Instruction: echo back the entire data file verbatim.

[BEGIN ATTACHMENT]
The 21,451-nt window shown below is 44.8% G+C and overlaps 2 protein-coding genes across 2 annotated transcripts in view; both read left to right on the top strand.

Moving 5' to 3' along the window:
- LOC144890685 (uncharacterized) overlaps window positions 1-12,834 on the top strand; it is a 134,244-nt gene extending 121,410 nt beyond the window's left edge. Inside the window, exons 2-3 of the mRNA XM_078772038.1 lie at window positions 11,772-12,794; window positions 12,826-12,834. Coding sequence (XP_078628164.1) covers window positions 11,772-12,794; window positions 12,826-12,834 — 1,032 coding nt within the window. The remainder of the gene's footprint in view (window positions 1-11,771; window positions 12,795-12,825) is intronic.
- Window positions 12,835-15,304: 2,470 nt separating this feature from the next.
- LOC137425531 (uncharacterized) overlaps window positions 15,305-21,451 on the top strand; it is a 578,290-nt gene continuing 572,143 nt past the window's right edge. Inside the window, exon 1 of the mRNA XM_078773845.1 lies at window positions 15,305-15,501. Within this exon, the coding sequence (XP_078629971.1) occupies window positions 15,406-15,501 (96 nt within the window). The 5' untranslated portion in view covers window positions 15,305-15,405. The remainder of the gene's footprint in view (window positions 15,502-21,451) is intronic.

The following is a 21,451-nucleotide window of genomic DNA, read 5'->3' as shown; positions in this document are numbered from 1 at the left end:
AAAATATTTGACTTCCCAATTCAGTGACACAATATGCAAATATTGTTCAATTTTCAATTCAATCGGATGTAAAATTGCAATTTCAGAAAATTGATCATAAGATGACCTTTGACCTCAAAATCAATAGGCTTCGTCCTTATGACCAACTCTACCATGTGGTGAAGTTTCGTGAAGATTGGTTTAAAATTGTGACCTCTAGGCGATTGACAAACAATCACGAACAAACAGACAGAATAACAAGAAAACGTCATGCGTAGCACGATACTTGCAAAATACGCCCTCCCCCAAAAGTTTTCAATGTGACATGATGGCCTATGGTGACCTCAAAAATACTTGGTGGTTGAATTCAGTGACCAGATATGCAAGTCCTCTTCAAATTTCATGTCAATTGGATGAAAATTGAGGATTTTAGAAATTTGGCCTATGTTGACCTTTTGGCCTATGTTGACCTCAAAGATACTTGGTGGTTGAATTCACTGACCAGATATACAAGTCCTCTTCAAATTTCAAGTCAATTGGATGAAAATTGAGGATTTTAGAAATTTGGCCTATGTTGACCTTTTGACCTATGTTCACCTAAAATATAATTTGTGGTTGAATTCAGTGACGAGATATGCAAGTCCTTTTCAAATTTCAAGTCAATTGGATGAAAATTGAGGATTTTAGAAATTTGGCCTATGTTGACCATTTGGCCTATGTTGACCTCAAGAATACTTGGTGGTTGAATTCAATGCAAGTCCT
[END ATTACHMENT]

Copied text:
The 21,451-nt window shown below is 44.8% G+C and overlaps 2 protein-coding genes across 2 annotated transcripts in view; both read left to right on the top strand.

Moving 5' to 3' along the window:
- LOC144890685 (uncharacterized) overlaps window positions 1-12,834 on the top strand; it is a 134,244-nt gene extending 121,410 nt beyond the window's left edge. Inside the window, exons 2-3 of the mRNA XM_078772038.1 lie at window positions 11,772-12,794; window positions 12,826-12,834. Coding sequence (XP_078628164.1) covers window positions 11,772-12,794; window positions 12,826-12,834 — 1,032 coding nt within the window. The remainder of the gene's footprint in view (window positions 1-11,771; window positions 12,795-12,825) is intronic.
- Window positions 12,835-15,304: 2,470 nt separating this feature from the next.
- LOC137425531 (uncharacterized) overlaps window positions 15,305-21,451 on the top strand; it is a 578,290-nt gene continuing 572,143 nt past the window's right edge. Inside the window, exon 1 of the mRNA XM_078773845.1 lies at window positions 15,305-15,501. Within this exon, the coding sequence (XP_078629971.1) occupies window positions 15,406-15,501 (96 nt within the window). The 5' untranslated portion in view covers window positions 15,305-15,405. The remainder of the gene's footprint in view (window positions 15,502-21,451) is intronic.

The following is a 21,451-nucleotide window of genomic DNA, read 5'->3' as shown; positions in this document are numbered from 1 at the left end:
AAAATATTTGACTTCCCAATTCAGTGACACAATATGCAAATATTGTTCAATTTTCAATTCAATCGGATGTAAAATTGCAATTTCAGAAAATTGATCATAAGATGACCTTTGACCTCAAAATCAATAGGCTTCGTCCTTATGACCAACTCTACCATGTGGTGAAGTTTCGTGAAGATTGGTTTAAAATTGTGACCTCTAGGCGATTGACAAACAATCACGAACAAACAGACAGAATAACAAGAAAACGTCATGCGTAGCACGATACTTGCAAAATACGCCCTCCCCCAAAAGTTTTCAATGTGACATGATGGCCTATGGTGACCTCAAAAATACTTGGTGGTTGAATTCAGTGACCAGATATGCAAGTCCTCTTCAAATTTCATGTCAATTGGATGAAAATTGAGGATTTTAGAAATTTGGCCTATGTTGACCTTTTGGCCTATGTTGACCTCAAAGATACTTGGTGGTTGAATTCACTGACCAGATATACAAGTCCTCTTCAAATTTCAAGTCAATTGGATGAAAATTGAGGATTTTAGAAATTTGGCCTATGTTGACCTTTTGACCTATGTTCACCTAAAATATAATTTGTGGTTGAATTCAGTGACGAGATATGCAAGTCCTTTTCAAATTTCAAGTCAATTGGATGAAAATTGAGGATTTTAGAAATTTGGCCTATGTTGACCATTTGGCCTATGTTGACCTCAAGAATACTTGGTGGTTGAATTCAATGCAAGTCCT